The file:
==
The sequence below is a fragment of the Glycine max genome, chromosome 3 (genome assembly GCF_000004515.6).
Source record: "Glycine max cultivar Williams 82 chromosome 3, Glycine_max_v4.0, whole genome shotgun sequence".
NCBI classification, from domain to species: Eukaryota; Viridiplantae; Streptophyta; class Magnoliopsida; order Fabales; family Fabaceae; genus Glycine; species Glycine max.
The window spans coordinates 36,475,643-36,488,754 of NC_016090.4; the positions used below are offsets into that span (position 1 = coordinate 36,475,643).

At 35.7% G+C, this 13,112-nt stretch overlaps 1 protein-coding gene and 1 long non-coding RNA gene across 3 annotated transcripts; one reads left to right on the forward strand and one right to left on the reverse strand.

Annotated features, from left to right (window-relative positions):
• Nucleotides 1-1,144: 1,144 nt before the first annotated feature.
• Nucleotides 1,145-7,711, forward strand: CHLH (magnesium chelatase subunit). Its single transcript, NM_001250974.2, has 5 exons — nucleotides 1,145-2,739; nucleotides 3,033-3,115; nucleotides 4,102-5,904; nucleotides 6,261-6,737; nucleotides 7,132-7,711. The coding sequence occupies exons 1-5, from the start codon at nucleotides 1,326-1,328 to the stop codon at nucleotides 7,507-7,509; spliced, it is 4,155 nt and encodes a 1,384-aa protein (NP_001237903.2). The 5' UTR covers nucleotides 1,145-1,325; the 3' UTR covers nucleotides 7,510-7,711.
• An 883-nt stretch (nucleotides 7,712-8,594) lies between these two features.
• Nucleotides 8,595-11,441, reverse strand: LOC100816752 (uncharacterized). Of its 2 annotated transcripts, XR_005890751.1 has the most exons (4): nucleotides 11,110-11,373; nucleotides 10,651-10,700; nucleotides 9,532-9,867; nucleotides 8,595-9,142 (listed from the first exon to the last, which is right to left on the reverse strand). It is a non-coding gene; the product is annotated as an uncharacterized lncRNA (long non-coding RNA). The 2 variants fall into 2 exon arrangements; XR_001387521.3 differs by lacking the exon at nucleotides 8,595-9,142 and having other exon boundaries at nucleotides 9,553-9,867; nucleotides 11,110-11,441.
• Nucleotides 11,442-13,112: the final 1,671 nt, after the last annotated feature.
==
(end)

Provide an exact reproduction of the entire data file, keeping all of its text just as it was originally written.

The sequence below is a fragment of the Glycine max genome, chromosome 3 (genome assembly GCF_000004515.6).
Source record: "Glycine max cultivar Williams 82 chromosome 3, Glycine_max_v4.0, whole genome shotgun sequence".
NCBI classification, from domain to species: Eukaryota; Viridiplantae; Streptophyta; class Magnoliopsida; order Fabales; family Fabaceae; genus Glycine; species Glycine max.
The window spans coordinates 36,475,643-36,488,754 of NC_016090.4; the positions used below are offsets into that span (position 1 = coordinate 36,475,643).

At 35.7% G+C, this 13,112-nt stretch overlaps 1 protein-coding gene and 1 long non-coding RNA gene across 3 annotated transcripts; one reads left to right on the forward strand and one right to left on the reverse strand.

Annotated features, from left to right (window-relative positions):
• Nucleotides 1-1,144: 1,144 nt before the first annotated feature.
• Nucleotides 1,145-7,711, forward strand: CHLH (magnesium chelatase subunit). Its single transcript, NM_001250974.2, has 5 exons — nucleotides 1,145-2,739; nucleotides 3,033-3,115; nucleotides 4,102-5,904; nucleotides 6,261-6,737; nucleotides 7,132-7,711. The coding sequence occupies exons 1-5, from the start codon at nucleotides 1,326-1,328 to the stop codon at nucleotides 7,507-7,509; spliced, it is 4,155 nt and encodes a 1,384-aa protein (NP_001237903.2). The 5' UTR covers nucleotides 1,145-1,325; the 3' UTR covers nucleotides 7,510-7,711.
• An 883-nt stretch (nucleotides 7,712-8,594) lies between these two features.
• Nucleotides 8,595-11,441, reverse strand: LOC100816752 (uncharacterized). Of its 2 annotated transcripts, XR_005890751.1 has the most exons (4): nucleotides 11,110-11,373; nucleotides 10,651-10,700; nucleotides 9,532-9,867; nucleotides 8,595-9,142 (listed from the first exon to the last, which is right to left on the reverse strand). It is a non-coding gene; the product is annotated as an uncharacterized lncRNA (long non-coding RNA). The 2 variants fall into 2 exon arrangements; XR_001387521.3 differs by lacking the exon at nucleotides 8,595-9,142 and having other exon boundaries at nucleotides 9,553-9,867; nucleotides 11,110-11,441.
• Nucleotides 11,442-13,112: the final 1,671 nt, after the last annotated feature.